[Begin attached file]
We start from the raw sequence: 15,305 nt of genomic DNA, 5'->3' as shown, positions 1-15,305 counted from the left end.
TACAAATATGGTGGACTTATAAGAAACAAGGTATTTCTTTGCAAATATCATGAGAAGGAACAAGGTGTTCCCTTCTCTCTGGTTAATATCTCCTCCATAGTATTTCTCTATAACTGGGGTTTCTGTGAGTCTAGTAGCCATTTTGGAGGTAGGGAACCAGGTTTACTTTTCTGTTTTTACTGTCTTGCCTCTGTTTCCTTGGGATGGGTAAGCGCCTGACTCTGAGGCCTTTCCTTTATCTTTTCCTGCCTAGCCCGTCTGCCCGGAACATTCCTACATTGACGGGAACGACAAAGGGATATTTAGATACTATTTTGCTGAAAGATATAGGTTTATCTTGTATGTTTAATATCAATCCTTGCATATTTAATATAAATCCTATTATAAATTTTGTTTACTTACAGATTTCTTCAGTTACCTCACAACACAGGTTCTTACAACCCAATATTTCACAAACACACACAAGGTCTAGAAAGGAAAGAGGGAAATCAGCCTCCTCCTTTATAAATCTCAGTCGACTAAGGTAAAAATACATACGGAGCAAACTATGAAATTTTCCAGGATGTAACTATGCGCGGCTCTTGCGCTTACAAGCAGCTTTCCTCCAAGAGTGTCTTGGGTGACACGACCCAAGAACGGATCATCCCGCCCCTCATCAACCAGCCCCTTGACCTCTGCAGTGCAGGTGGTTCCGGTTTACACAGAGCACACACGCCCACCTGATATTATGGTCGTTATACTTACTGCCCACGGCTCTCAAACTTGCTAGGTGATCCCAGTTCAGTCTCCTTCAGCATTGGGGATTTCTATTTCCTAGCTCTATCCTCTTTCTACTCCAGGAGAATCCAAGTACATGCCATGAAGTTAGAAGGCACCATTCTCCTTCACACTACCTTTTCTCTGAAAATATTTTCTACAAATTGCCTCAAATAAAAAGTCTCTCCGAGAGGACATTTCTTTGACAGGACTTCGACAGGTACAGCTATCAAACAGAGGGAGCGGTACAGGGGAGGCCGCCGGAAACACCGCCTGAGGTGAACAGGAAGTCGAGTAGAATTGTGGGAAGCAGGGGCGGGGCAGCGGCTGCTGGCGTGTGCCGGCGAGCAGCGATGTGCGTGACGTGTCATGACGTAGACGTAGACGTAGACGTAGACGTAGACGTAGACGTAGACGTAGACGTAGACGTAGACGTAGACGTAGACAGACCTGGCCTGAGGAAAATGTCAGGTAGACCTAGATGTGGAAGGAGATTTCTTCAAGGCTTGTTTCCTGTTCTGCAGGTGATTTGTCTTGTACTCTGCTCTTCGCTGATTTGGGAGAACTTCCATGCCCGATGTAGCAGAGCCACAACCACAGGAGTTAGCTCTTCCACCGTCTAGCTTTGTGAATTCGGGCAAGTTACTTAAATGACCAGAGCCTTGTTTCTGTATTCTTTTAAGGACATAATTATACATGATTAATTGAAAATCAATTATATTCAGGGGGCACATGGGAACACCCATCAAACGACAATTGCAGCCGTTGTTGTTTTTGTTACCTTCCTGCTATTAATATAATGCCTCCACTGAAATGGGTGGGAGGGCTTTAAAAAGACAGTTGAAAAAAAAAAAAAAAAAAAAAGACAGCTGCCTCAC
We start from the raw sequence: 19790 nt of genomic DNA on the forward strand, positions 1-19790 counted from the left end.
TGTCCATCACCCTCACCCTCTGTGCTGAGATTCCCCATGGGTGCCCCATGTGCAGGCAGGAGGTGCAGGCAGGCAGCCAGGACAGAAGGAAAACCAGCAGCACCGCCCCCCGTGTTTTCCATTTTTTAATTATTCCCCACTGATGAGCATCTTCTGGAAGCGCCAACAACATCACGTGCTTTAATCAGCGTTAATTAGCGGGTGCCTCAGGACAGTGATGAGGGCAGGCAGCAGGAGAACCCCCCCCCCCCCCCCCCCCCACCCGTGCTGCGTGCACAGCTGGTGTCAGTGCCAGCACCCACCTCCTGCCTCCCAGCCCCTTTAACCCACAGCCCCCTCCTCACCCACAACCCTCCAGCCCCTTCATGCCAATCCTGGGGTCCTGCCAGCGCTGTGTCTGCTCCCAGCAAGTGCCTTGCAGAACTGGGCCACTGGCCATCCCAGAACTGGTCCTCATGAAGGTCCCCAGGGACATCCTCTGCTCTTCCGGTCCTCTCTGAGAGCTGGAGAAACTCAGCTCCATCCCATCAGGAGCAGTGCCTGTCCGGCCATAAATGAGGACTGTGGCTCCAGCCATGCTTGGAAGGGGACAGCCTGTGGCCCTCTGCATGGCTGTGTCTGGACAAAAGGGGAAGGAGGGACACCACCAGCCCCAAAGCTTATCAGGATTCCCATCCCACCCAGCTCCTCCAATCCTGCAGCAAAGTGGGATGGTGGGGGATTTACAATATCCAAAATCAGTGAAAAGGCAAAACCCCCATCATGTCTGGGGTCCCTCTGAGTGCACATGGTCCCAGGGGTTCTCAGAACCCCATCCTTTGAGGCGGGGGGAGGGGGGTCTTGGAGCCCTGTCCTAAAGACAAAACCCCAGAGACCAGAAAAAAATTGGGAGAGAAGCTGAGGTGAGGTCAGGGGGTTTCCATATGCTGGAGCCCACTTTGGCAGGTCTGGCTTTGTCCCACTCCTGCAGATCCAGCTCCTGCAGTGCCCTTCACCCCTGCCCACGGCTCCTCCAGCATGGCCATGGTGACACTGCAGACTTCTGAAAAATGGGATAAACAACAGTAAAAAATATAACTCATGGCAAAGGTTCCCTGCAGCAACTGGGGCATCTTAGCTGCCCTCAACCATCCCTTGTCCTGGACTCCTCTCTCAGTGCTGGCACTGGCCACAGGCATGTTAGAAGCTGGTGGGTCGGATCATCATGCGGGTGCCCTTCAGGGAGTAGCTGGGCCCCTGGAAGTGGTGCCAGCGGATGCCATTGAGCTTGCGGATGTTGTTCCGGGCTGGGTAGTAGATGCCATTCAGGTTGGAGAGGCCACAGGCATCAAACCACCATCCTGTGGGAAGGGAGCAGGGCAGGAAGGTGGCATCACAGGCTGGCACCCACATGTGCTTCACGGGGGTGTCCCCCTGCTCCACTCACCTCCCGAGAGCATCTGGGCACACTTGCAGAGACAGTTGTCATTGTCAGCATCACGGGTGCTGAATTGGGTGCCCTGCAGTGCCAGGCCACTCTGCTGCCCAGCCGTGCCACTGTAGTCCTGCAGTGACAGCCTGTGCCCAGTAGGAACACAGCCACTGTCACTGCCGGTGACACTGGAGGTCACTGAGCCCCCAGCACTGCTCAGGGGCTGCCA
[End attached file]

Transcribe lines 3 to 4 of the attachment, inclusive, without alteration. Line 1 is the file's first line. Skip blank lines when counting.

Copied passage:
We start from the raw sequence: 19790 nt of genomic DNA on the forward strand, positions 1-19790 counted from the left end.
TGTCCATCACCCTCACCCTCTGTGCTGAGATTCCCCATGGGTGCCCCATGTGCAGGCAGGAGGTGCAGGCAGGCAGCCAGGACAGAAGGAAAACCAGCAGCACCGCCCCCCGTGTTTTCCATTTTTTAATTATTCCCCACTGATGAGCATCTTCTGGAAGCGCCAACAACATCACGTGCTTTAATCAGCGTTAATTAGCGGGTGCCTCAGGACAGTGATGAGGGCAGGCAGCAGGAGAACCCCCCCCCCCCCCCCCCCCCACCCGTGCTGCGTGCACAGCTGGTGTCAGTGCCAGCACCCACCTCCTGCCTCCCAGCCCCTTTAACCCACAGCCCCCTCCTCACCCACAACCCTCCAGCCCCTTCATGCCAATCCTGGGGTCCTGCCAGCGCTGTGTCTGCTCCCAGCAAGTGCCTTGCAGAACTGGGCCACTGGCCATCCCAGAACTGGTCCTCATGAAGGTCCCCAGGGACATCCTCTGCTCTTCCGGTCCTCTCTGAGAGCTGGAGAAACTCAGCTCCATCCCATCAGGAGCAGTGCCTGTCCGGCCATAAATGAGGACTGTGGCTCCAGCCATGCTTGGAAGGGGACAGCCTGTGGCCCTCTGCATGGCTGTGTCTGGACAAAAGGGGAAGGAGGGACACCACCAGCCCCAAAGCTTATCAGGATTCCCATCCCACCCAGCTCCTCCAATCCTGCAGCAAAGTGGGATGGTGGGGGATTTACAATATCCAAAATCAGTGAAAAGGCAAAACCCCCATCATGTCTGGGGTCCCTCTGAGTGCACATGGTCCCAGGGGTTCTCAGAACCCCATCCTTTGAGGCGGGGGGAGGGGGGTCTTGGAGCCCTGTCCTAAAGACAAAACCCCAGAGACCAGAAAAAAATTGGGAGAGAAGCTGAGGTGAGGTCAGGGGGTTTCCATATGCTGGAGCCCACTTTGGCAGGTCTGGCTTTGTCCCACTCCTGCAGATCCAGCTCCTGCAGTGCCCTTCACCCCTGCCCACGGCTCCTCCAGCATGGCCATGGTGACACTGCAGACTTCTGAAAAATGGGATAAACAACAGTAAAAAATATAACTCATGGCAAAGGTTCCCTGCAGCAACTGGGGCATCTTAGCTGCCCTCAACCATCCCTTGTCCTGGACTCCTCTCTCAGTGCTGGCACTGGCCACAGGCATGTTAGAAGCTGGTGGGTCGGATCATCATGCGGGTGCCCTTCAGGGAGTAGCTGGGCCCCTGGAAGTGGTGCCAGCGGATGCCATTGAGCTTGCGGATGTTGTTCCGGGCTGGGTAGTAGATGCCATTCAGGTTGGAGAGGCCACAGGCATCAAACCACCATCCTGTGGGAAGGGAGCAGGGCAGGAAGGTGGCATCACAGGCTGGCACCCACATGTGCTTCACGGGGGTGTCCCCCTGCTCCACTCACCTCCCGAGAGCATCTGGGCACACTTGCAGAGACAGTTGTCATTGTCAGCATCACGGGTGCTGAATTGGGTGCCCTGCAGTGCCAGGCCACTCTGCTGCCCAGCCGTGCCACTGTAGTCCTGCAGTGACAGCCTGTGCCCAGTAGGAACACAGCCACTGTCACTGCCGGTGACACTGGAGGTCACTGAGCCCCCAGCACTGCTCAGGGGCTGCCA